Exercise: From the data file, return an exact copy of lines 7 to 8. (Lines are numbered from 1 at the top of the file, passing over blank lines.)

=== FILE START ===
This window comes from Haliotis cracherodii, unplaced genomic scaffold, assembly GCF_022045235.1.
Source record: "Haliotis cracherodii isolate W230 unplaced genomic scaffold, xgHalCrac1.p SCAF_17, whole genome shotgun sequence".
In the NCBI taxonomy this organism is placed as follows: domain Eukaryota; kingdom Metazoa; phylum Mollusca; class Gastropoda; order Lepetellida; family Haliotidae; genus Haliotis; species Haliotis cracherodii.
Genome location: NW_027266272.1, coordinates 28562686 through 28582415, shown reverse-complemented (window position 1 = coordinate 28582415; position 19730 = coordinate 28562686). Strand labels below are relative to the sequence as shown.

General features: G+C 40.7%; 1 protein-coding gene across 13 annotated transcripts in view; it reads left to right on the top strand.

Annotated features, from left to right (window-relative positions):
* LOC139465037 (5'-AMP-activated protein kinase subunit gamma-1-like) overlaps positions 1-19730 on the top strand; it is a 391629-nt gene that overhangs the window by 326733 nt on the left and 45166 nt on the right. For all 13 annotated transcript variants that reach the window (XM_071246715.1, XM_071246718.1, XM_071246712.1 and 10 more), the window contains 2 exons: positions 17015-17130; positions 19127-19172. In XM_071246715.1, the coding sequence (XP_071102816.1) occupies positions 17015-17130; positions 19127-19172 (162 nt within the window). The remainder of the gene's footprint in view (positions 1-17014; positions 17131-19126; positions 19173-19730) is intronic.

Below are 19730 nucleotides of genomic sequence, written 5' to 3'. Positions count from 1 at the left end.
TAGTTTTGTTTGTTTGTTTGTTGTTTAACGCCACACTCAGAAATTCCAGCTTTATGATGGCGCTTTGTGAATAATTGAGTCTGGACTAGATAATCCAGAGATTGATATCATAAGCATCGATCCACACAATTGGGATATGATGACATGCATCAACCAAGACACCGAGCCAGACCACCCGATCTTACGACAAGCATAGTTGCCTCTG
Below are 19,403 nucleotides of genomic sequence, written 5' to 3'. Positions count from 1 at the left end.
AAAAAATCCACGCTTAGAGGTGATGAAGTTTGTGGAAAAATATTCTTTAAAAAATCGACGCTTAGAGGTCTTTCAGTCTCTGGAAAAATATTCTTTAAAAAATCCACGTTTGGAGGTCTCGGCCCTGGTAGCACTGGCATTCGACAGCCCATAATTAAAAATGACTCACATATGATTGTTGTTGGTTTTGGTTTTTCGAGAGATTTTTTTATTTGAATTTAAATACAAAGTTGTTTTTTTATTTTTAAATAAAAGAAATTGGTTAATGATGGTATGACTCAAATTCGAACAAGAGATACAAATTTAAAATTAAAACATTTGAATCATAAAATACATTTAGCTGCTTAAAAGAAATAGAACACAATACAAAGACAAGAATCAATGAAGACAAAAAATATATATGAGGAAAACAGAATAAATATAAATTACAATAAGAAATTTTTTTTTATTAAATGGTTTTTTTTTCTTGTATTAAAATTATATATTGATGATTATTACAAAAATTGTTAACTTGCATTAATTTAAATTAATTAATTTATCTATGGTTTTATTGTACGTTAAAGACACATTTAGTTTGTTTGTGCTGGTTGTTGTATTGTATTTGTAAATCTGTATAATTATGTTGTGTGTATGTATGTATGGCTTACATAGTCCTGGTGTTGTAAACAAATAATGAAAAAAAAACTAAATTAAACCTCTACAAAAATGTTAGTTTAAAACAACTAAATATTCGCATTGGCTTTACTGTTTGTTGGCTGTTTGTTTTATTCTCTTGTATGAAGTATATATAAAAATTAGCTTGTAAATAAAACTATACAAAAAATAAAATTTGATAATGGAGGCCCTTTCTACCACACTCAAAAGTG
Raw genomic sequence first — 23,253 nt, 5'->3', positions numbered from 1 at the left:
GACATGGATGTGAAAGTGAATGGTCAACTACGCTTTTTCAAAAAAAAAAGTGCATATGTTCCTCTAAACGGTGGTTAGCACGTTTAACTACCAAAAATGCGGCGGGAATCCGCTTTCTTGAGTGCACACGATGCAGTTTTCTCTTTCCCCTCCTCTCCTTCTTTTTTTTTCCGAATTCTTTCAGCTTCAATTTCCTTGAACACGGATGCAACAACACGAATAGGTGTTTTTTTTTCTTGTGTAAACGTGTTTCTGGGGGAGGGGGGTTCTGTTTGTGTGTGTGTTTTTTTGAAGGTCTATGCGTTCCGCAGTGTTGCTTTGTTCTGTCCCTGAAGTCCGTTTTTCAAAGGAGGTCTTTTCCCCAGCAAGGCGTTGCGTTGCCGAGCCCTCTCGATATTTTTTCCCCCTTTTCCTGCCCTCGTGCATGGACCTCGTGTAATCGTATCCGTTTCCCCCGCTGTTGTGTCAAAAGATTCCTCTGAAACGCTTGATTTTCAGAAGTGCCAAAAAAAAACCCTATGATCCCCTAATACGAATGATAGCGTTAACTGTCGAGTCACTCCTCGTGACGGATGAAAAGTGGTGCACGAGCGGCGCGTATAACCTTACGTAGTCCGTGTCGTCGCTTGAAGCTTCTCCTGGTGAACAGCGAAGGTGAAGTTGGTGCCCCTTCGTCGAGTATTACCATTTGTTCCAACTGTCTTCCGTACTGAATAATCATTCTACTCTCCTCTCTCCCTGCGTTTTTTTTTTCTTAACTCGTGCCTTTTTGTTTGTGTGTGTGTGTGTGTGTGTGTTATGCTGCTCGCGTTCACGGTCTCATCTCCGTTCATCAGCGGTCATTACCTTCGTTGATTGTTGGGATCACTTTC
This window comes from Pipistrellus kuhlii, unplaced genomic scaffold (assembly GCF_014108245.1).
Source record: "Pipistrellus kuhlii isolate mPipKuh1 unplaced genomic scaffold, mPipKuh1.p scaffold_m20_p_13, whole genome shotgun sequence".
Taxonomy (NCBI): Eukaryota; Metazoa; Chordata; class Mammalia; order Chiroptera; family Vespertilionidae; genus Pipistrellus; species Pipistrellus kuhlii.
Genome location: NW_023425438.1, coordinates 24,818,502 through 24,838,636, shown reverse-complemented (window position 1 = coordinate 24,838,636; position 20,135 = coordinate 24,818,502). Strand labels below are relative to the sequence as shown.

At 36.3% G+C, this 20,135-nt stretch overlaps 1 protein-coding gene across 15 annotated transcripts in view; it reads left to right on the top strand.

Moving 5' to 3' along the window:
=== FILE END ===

* LOC139465037 (5'-AMP-activated protein kinase subunit gamma-1-like) overlaps positions 1-19730 on the top strand; it is a 391629-nt gene that overhangs the window by 326733 nt on the left and 45166 nt on the right. For all 13 annotated transcript variants that reach the window (XM_071246715.1, XM_071246718.1, XM_071246712.1 and 10 more), the window contains 2 exons: positions 17015-17130; positions 19127-19172. In XM_071246715.1, the coding sequence (XP_071102816.1) occupies positions 17015-17130; positions 19127-19172 (162 nt within the window). The remainder of the gene's footprint in view (positions 1-17014; positions 17131-19126; positions 19173-19730) is intronic.

Below are 19730 nucleotides of genomic sequence, written 5' to 3'. Positions count from 1 at the left end.